Friday, February 06, 2009


I've been reading a lot of complaints about the bailout plan, and rewarding incompetence, and the mortgage bailout plan, and how it is rewarding lazy and stupid people that bit off more than they can chew, etc...

What struck me about all this complaining is that these folks fail to grasp a fundamental change that occurred in our society. There is an old saying "If you owe a bank $1000 and can't pay it back, you have a problem. If you owe the bank $10,000,000 and you can't pay it back, the bank has a problem."

Americans have been putting all their money into the stock market. And so, you can argue for tough love for all these companies, but in the end, you are just hurting yourself. They are corrupt, they are greedy, it was wrong, but guess what - we are all shackled to them. Unions that still have a 1920's view of "workers" vs "management" are not getting the fact that their constituents are shareholders in the same companies that they are striking against! Shareholder means owner! You are making yourselves lose money!

For many years, I worked for a company whose business it was to calculate scores based on large amounts of data and then sell these to customers. They have been doing this for decades. As part of a re-engineering effort we discovered that some of these scores were being calculated incorrectly and we proposed to our customers that we would fix the calculations. They all balked. A sudden change in scores would be deadly to them. They preferred receiving incorrect values, and incrementally fixing the problem.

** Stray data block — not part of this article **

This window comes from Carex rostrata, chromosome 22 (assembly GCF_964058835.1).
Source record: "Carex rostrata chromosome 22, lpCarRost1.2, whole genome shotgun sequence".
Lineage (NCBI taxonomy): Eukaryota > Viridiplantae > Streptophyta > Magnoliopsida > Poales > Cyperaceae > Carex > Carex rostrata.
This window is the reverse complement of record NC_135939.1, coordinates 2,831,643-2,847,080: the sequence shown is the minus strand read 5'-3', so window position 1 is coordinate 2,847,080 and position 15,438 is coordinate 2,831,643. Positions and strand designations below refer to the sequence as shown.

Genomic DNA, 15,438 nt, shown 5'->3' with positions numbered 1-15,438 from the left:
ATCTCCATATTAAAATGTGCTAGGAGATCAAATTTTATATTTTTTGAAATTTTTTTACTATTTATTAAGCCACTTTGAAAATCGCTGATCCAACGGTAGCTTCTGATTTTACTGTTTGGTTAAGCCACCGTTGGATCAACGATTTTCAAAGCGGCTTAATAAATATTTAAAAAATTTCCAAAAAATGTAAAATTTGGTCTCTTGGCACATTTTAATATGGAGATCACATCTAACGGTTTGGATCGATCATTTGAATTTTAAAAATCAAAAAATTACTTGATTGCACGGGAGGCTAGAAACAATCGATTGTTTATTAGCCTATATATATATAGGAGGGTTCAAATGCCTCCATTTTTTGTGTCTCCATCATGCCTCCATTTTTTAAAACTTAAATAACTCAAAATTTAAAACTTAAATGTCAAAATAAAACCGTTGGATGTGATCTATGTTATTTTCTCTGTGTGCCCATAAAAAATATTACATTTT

This is a common property of large, complex systems. Change needs to be introduced in a controlled fashion to avoid the risk of out of control fluctuations. The same needs to happen in our economic system. Reform needs to happen, but it cannot happen in a drastic fashion - that would be an enormous risk to our economy and our well-being.


Blogger -suitepotato- said...

"Reform needs to happen, but it cannot happen in a drastic fashion - that would be an enormous risk to our economy and our well-being."

Currently the people in charge with their hogs to the trough spending bill are proving themselves manifestly not to be the ones to do any reforming. If anything, they'd do what they are doing now, using it cynically as an opportunity to aggrandize themselves further.

Reform of the system also cannot be done unless people know what the actual problems are. With respect to the mortgage meltdown, what is being ignored are A)the size of the mortgage principle, B)anti-redlining, C)mortgage arrangers.

There's no reason any family with an under $80K yearly combined income should with cable, gas, electric, car gasoline, durable goods costs, etc. be getting a 5% rate for two years on a $450K principle that climbs to 10% in two years. NONE. They can be afforded at the beginning, but not later on when the increase happens. They are given out because the people arranging these loans get paid more to arrange bigger loans and by the time they become unaffordable, the mortgage is likely to have been sold once or twice, and besides, not their problem. They just got the two sides to sign. Besides that, a buttload of these were federally backed and the government can always pick up the tab.

It's not that people don't deserve or need their own homes, or that people had whatever skin color, but that on flimsy and often very venal and specious reasoning, people were encouraged to help set themselves up for failure and all of us for a headache.

February 06, 2009 2:12 PM  
Blogger evanstonjew said...

I couldn't agree more. If they had not insisted on mark to market acctg. and allowed a smoother convergence over a few years trillions would have been saved.

I heard a the old days you went to a new bank you got a toaster, Today you buy a toaster, you get a bank.

February 12, 2009 2:02 PM  

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